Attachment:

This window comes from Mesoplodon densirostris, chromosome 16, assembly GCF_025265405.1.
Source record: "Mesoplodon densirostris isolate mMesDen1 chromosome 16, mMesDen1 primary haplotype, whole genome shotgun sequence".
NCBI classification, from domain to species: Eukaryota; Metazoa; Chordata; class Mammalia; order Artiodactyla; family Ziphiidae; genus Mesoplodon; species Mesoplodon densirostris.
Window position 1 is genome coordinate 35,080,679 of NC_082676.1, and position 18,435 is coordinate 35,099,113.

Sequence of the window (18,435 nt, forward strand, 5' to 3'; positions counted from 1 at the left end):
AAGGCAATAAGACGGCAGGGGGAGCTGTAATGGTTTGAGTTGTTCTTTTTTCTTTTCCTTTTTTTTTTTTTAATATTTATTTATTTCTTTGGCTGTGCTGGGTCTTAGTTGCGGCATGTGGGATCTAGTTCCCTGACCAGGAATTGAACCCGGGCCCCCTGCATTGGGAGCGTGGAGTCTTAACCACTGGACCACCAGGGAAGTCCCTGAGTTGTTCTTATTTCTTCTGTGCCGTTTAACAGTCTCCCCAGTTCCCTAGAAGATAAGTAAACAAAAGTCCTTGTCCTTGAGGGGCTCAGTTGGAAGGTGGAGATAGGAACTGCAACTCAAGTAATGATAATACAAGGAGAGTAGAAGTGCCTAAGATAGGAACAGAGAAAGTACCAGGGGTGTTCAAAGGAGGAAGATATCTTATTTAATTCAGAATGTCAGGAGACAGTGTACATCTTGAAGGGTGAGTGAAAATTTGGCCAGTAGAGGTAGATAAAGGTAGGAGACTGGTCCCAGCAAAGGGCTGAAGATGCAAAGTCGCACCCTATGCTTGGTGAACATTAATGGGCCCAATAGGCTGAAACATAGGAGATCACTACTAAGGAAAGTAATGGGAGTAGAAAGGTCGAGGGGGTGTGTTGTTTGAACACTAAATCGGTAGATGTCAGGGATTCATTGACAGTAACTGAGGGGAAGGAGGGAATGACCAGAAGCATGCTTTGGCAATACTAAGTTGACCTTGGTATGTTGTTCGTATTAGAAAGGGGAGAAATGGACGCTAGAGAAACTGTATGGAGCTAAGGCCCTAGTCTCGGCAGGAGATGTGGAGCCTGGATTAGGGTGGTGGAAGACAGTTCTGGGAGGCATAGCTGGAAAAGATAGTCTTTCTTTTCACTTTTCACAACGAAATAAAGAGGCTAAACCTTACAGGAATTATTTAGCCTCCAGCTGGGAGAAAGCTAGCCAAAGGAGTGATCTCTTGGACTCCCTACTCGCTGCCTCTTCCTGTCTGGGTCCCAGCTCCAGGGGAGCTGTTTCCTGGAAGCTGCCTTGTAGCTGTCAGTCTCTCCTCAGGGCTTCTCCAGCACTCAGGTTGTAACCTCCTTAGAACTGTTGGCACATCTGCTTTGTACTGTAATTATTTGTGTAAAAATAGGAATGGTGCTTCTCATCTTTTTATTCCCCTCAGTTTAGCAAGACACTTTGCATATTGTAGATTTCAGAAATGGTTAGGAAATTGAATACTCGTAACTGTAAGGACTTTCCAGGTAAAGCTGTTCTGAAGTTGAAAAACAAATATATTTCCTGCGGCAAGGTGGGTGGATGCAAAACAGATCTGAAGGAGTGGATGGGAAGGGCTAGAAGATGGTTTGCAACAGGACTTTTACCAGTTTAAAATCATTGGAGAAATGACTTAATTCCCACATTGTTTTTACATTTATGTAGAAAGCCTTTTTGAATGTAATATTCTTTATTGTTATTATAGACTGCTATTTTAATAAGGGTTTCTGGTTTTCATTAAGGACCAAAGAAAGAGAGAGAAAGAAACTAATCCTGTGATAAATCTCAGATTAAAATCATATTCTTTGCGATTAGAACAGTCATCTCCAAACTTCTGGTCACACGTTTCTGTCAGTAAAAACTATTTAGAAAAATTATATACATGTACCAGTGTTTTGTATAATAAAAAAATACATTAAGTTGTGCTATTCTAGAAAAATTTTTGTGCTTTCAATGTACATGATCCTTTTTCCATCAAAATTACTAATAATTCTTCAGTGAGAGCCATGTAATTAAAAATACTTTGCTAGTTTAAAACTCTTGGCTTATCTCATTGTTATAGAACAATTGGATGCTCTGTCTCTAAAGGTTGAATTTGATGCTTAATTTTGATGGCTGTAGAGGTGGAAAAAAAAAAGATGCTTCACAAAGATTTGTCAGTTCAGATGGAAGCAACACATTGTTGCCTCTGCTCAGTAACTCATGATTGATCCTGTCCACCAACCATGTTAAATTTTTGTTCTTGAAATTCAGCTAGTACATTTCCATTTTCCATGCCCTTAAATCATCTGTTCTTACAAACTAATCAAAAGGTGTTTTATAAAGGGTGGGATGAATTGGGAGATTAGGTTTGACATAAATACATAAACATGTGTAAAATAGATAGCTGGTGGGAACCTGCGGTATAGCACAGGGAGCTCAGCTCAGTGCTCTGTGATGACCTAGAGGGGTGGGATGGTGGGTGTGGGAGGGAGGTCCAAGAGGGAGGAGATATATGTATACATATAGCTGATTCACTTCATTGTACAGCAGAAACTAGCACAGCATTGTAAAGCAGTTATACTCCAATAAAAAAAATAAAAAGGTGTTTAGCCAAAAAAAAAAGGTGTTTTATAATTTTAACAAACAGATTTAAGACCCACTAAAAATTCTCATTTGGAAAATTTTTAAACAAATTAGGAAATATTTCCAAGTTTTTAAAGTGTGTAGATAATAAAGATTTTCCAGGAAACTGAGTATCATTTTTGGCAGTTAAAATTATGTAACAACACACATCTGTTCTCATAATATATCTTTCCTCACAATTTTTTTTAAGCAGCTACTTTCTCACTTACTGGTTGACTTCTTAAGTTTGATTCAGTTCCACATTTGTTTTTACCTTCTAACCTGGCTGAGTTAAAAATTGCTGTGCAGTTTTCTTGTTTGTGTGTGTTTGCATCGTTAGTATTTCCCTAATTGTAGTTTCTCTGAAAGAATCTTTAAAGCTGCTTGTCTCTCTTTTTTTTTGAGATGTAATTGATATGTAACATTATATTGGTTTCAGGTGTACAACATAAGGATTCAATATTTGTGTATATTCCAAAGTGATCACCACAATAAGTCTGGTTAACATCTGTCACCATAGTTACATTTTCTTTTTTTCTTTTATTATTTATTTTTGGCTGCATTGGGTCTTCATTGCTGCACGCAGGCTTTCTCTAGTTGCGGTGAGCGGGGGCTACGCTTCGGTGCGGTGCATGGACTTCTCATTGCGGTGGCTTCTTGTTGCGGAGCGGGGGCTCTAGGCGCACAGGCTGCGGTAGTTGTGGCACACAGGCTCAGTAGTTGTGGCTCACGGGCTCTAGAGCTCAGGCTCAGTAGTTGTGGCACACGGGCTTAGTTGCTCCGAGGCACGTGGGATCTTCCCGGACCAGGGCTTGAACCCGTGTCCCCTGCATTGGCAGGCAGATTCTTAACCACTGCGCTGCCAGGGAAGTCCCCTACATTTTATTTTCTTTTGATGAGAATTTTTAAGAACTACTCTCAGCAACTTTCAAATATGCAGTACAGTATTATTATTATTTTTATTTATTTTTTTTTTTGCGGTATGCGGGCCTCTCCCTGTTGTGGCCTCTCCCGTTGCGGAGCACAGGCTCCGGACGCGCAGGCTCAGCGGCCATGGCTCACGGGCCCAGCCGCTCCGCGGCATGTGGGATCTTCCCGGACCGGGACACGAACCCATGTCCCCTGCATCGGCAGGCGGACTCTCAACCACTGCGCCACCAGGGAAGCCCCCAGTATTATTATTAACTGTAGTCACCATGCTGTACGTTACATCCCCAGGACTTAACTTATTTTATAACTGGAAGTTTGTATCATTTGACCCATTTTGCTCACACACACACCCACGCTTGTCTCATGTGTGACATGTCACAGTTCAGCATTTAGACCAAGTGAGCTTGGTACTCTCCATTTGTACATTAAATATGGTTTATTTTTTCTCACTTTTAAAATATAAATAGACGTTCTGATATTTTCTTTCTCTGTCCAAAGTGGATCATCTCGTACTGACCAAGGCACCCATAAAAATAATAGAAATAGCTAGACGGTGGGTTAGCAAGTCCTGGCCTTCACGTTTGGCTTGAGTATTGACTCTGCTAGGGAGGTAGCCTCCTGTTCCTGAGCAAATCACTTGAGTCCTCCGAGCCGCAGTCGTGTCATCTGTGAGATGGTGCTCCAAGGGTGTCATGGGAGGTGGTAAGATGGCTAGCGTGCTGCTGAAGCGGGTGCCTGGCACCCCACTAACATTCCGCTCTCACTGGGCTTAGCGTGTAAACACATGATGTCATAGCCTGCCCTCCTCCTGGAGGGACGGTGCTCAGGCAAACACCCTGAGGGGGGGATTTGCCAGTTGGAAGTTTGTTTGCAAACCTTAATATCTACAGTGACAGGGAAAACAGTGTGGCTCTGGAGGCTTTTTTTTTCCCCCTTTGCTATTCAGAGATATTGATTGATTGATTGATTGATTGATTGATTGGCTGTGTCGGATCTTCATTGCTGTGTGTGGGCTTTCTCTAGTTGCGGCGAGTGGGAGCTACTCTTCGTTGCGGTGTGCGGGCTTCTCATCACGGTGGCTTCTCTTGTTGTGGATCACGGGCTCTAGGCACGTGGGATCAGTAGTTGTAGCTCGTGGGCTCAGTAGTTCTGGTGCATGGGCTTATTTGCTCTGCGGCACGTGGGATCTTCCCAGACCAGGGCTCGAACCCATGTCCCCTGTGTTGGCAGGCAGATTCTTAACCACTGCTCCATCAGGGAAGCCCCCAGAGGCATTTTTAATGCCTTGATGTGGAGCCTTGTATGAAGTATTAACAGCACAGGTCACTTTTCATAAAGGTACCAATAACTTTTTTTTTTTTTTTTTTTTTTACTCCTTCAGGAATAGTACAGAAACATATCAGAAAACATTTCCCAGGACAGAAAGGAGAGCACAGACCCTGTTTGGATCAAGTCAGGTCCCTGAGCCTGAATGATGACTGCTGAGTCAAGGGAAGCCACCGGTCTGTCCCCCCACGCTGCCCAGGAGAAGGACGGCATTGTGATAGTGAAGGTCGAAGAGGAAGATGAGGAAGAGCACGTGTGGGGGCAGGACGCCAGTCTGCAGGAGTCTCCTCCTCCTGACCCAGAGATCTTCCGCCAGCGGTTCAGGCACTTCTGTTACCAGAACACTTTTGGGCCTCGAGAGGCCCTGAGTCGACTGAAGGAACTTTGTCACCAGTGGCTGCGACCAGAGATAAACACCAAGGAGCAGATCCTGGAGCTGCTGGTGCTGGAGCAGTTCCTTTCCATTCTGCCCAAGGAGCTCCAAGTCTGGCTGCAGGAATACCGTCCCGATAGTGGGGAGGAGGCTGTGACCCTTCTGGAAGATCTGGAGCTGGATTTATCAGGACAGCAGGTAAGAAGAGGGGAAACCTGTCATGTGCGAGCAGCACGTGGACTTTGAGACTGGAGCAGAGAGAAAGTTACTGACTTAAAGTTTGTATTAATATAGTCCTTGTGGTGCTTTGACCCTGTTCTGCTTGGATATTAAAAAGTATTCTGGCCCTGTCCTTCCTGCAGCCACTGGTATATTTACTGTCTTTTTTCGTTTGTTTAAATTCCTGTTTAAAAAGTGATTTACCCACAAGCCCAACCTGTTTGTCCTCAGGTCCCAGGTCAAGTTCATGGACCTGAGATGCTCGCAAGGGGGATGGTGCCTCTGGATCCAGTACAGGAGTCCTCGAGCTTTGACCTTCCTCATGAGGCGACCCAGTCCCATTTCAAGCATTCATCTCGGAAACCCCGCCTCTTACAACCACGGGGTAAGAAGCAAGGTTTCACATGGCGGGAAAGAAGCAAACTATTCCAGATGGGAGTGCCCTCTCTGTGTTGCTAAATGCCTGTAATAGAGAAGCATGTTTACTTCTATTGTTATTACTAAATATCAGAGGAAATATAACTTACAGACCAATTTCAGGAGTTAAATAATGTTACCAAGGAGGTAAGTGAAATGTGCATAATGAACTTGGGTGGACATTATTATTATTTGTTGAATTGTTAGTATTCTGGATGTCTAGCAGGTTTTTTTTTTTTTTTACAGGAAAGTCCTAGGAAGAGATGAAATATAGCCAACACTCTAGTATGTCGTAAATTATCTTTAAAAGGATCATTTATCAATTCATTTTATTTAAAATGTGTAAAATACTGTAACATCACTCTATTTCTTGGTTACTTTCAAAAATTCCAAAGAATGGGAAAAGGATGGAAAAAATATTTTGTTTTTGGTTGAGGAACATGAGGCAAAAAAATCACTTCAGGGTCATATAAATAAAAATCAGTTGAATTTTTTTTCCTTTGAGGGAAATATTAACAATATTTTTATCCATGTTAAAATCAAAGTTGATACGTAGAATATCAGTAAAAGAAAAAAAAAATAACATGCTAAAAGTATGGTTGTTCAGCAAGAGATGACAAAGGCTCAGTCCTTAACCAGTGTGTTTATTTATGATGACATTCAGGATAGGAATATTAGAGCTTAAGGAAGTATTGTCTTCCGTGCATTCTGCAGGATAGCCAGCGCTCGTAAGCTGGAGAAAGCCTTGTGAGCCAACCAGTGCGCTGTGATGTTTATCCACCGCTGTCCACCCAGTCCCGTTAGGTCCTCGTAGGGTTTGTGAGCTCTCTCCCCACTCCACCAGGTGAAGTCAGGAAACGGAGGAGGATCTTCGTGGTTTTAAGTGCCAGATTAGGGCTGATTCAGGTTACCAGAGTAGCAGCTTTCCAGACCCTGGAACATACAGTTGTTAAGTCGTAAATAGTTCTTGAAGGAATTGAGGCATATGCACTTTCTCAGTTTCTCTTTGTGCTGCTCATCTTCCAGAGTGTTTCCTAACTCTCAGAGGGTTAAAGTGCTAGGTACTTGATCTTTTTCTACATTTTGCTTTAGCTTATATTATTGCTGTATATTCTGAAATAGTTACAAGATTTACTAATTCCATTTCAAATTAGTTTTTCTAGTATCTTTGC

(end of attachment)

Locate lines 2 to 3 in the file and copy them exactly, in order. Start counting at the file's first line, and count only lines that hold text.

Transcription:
Source record: "Mesoplodon densirostris isolate mMesDen1 chromosome 16, mMesDen1 primary haplotype, whole genome shotgun sequence".
NCBI classification, from domain to species: Eukaryota; Metazoa; Chordata; class Mammalia; order Artiodactyla; family Ziphiidae; genus Mesoplodon; species Mesoplodon densirostris.